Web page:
2.7 Plasmid DNA isolated procedure

All Gram-negative isolates were screened for plasmid content by the alkaline method of Brinboim and Doly (23). Separated on a 1% agarose, at 50 vol. for 1hr. and 1.30 hr. The DNA bands were visualized and photographed under UV light after the gel had been stained with ethidium bromide.

3. Results and Discussion

The results showed that the 50 Gram negative isolates obtained from wound and urine samples were classified into six genera and 9 species (table1). 35/50 isolates (70%) were lactose fermenter and 15/50 isolates (30%) were non lactose fermenter (fig. 1 & 2). Recent study form Nigeria appeared 80.4% were lactose-fermenting members of the Enterobacteriaceae, and 19.6% were non-lactose fermenting gram-negative bacteria (24). The most common bacterial isolate was E.coli (54%), followed by Proteus vulgaris (18%), Enterobacteraerogenes(8%), Proteus mirabilis (6%), Enterobacter cloacae (4%), Acinetobacter baumannii (4%), and (2%) for each Klebsiella oxytoca, Enterobacter gergaviae and Pseudomonas mendocina. Study by Panta etal in 2013, showed E.coli the major isolates in the different clinical samples (urine and pus) followed by Salmonella typhi, Klebsiella spp., Salmonella paratyphi, Acinetobacter, Proteus spp.(3).Other study showed the most prevalent Gram-negative bacteria were E.coli (31.6%), Pseudomonas aeroginosa (31.2%), Acinetobacter baumannii (10.8%), Klebsiella pneumonia (8.3%), Klebsiella spp. (6.2%), Haemophilus influenze (3.7%), Proteus spp. (3.3%), and Enterobacter spp. (1.9%) (4).

Table 1: Distribution of bacterial species in different clinical samples

No.

Bacteria species

Urine samples

Wound samples

No. & % of Isolates

1

Escherichia coli

16

11

27 (54%)

2

Enterobacter cloacae

2

0

2 (4%)

3

Enterobactergergaviae

1

0

1 (2%)

4

Enterobacteraerogenes

0

4

4 (8%)

5

Klebsiella oxytoca

1

0

1 (2%)

6

Proteus vulgaris

0

9

9 (18%)

7

Proteusmirabilis

0

3

3 (6%)

8

Pseudomonas mendocina

0

1

1 (2%)

9

Acinetobacterbaumannii

0

2

2 (4%)

Total

20 (40%)

30 (60%)

50 (100%)

*wound W, ** urine U *wound W

Figure 1. Number of lactose ferment bacteria Figure 2. Number of non- lactose ferment bacteria

Antibiotic resistance is a worldwide problem (25).Figure 3 shows the sensitivity pattern of the gram negative isolates. All isolates was observed resistance in 100% for Ampicillin , Carbenicillin, Cefalotin, Cefotaxim, and Meropenem. This results related with previous global and local research (3,4,14, 26).

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*urine sample, **wound sample

Figure 3. Resistance percentage of bacterial species isolated from urine and wound

samples.

β-lactamase, β –hemolysis and Biofilm are a factor related with pathoginicity of infection according to many previous study. Our study appear β-lactamase recorded 86% positive result, β –hemolysis 48% and Biofilm 84%.β-lactamase mainly found in Escherichia coli, Klebsiellaspecies, Proteus species but can also occur in other members of Enteroacteriaceae family and in some nonenteric organisms such as Acinetobacter species (27, 28). Proteus spp. isolates shoed high number of β –hemolysis and then E. coli. Hemolysin is an extracellular protein toxin which is produced by some strains of E. coli, particularly those which cause extraintestinal infections in man (29,30) and also produce by many strain of Proteus (31). Most isolates revaled high activety of biofilm formation. 84% of isolates showed biofilm production except Klebsiella oxytoca. The ability of bacteria to form biofilms helps them to survive hostile conditions within host and is considered to be responsible for chronic or persistent infections (32).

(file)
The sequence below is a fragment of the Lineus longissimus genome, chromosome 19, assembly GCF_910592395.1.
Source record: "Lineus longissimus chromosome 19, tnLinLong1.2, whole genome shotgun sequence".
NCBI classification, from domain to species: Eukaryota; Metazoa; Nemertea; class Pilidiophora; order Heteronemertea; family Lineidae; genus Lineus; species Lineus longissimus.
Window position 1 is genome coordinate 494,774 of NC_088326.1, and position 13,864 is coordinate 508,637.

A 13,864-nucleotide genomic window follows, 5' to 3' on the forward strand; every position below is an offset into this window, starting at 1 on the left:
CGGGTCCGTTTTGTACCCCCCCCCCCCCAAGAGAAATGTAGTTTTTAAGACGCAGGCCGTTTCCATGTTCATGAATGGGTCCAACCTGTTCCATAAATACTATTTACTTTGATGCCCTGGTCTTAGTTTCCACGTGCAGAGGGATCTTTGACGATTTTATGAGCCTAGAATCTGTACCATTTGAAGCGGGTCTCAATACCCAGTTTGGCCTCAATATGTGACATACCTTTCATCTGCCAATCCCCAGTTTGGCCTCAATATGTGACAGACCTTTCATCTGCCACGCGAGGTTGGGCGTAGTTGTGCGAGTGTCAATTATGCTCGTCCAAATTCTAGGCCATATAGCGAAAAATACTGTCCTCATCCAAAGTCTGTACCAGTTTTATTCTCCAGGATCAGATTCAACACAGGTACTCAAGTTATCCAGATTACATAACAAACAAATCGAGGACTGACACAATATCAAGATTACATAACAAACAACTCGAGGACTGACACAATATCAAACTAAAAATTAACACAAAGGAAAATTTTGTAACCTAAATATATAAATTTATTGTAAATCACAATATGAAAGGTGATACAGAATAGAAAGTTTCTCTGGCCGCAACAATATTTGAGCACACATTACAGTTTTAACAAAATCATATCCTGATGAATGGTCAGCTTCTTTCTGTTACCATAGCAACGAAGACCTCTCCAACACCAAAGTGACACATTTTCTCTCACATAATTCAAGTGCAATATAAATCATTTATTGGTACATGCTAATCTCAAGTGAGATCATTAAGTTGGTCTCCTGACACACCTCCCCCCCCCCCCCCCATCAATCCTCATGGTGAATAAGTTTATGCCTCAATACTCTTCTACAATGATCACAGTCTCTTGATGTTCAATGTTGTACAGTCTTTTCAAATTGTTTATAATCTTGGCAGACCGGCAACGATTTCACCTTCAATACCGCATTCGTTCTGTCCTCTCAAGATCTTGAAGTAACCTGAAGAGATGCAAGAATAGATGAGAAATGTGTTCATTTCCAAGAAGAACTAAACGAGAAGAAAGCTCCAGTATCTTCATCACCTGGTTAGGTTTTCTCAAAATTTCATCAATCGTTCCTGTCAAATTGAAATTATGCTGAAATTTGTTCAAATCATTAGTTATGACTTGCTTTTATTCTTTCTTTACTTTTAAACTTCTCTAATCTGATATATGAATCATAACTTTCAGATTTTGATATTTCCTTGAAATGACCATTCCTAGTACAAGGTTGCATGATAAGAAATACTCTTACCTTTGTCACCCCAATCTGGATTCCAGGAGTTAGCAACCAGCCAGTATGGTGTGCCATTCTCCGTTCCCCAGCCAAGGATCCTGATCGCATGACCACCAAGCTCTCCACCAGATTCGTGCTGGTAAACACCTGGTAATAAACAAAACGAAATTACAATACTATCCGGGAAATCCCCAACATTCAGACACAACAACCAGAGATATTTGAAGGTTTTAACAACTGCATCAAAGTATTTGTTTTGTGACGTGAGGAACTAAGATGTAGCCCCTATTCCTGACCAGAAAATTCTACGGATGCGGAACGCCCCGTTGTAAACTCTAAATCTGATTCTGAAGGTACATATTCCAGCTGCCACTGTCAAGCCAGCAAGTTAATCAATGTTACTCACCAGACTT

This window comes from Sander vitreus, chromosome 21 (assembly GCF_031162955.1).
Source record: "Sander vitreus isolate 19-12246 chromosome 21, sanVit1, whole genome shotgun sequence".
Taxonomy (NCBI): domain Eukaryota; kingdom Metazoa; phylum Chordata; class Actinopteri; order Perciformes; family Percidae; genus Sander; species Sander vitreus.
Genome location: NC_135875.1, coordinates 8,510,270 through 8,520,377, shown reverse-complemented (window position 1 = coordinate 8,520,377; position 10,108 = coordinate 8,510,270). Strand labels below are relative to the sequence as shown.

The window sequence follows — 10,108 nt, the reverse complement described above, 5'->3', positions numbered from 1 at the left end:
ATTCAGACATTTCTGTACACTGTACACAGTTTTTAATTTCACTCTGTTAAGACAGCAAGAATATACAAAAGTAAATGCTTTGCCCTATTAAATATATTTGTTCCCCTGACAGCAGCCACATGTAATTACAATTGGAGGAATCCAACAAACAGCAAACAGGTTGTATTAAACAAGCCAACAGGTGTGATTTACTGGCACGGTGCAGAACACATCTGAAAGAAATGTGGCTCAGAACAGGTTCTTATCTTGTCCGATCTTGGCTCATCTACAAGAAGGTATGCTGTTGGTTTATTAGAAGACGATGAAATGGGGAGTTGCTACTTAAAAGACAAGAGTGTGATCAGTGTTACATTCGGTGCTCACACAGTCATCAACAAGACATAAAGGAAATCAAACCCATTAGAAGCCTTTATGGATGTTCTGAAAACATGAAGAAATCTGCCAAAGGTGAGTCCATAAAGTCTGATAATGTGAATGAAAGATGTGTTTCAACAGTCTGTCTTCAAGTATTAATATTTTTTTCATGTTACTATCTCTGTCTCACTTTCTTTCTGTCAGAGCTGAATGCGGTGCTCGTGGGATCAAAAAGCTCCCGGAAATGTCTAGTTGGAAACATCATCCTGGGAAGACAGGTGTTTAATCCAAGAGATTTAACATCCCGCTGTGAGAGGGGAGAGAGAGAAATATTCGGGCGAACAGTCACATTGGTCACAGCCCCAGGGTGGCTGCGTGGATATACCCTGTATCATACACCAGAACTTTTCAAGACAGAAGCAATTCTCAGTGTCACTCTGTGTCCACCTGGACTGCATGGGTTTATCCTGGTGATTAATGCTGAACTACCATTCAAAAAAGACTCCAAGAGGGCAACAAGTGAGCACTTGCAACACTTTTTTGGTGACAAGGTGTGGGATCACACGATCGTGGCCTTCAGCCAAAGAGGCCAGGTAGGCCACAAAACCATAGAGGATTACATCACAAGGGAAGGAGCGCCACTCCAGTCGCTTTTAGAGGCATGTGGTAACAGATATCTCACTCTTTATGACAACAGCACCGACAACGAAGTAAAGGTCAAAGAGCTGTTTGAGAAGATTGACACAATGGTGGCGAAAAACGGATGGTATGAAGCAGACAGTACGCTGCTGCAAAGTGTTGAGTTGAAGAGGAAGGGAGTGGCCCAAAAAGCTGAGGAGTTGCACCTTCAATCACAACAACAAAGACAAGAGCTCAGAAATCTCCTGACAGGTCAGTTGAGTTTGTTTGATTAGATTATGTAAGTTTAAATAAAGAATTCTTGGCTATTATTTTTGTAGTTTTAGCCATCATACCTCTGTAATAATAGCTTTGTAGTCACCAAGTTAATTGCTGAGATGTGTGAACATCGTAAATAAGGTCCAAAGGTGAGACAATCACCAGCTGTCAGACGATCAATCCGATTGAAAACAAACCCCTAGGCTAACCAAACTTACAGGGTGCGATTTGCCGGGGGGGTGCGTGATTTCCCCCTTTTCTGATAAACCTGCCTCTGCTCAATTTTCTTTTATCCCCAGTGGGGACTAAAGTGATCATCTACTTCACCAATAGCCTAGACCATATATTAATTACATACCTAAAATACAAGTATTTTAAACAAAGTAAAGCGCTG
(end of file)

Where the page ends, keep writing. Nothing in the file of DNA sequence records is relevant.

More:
Table 2.Number of bacterial species produce β-lactamase, β –hemolysis and Biofilm

No.

Bacteria Species

No. of Isolates

β-lactamase

β -hemolysis

Biofilm

1

Escherichia coli (U)

16

10

4

10

2

Escherichia coli (W)

11

11

4

11

3

Enterobacter cloacae(U)

2

2

1

2

4

Enterobacter gergaviae(U)

1

1

0

1

5

Enterobacter aerogenes(W)

4

4

2

4

6

Klebsiella oxytoca (U)

1

1

1

0

7

Proteus vulgaris (W)

9

9

7

9

8

Proteus mirabilis (W)

3

3

3

2

9

Pseudomonas mendocina(W)

1

1

1

1

10

Acinetobacter baumannii (W)

2

1

1

2

Total number (%)

50

43 (86%)

24 (48%)

42 (84%)

There are no evidence of plasmid copy in selected 36 clinical isolates (Figure 4,5) except one isolates of Proteus vulgaris (Figure 4/sample number 29) shwod large plasmid (10000 bp).Genetic information can be passed horizontally by transposons, plasmids and bacteriphage: for example when antibiotic resistance genes are carriedon plasmids they can be passed between unrelatedtypes of bacteria. Since genes carried on plasmidsare sometimes incorporated into the chromosome, agene can easily move from one organism to anunrelated one (33). In many cases, virulence genes are foundin large contiguous blocks known as chromosomal inserts or pathogenicity islands (34, 35).

C:\Documents and Settings\y a s s e n\Local Settings\Temporary Internet Files\Content.MSO\28DB78F2.jpgC:\Documents and Settings\y a s s e n\Local Settings\Temporary Internet Files\Content.MSO\A206E176.jpg 1 2 3 4 5 6 7 8 9 10 11 12 s 13 14 15 16 17 18 19 20 21 22 23 24 25

A b

Figure 4: Agarose gel electrophoresis of plasmids extracted from various clinical sample: a- sample 1-12 b-sample 13- 24. S. 1kb(250-10000bp) DNA ladder (Promega); (1% agarose, 50 vol. 1.30 hours).

C:\Documents and Settings\y a s s e n\Local Settings\Temporary Internet Files\Content.MSO\73D3F58A.jpgC:\Documents and Settings\y a s s e n\Local Settings\Temporary Internet Files\Content.MSO\C4630A6D.jpg

S 26 27 28 29 30 31 32 33 34 35 36

Figure 5: Agarose gel electrophoresis of plasmids extracted from various clinical sample: a- sample 25-36b-negatve picture. S. 1kb(250-10000bp) DNA ladder (Promega); (1% agarose, 50 vol. 1.30 hours).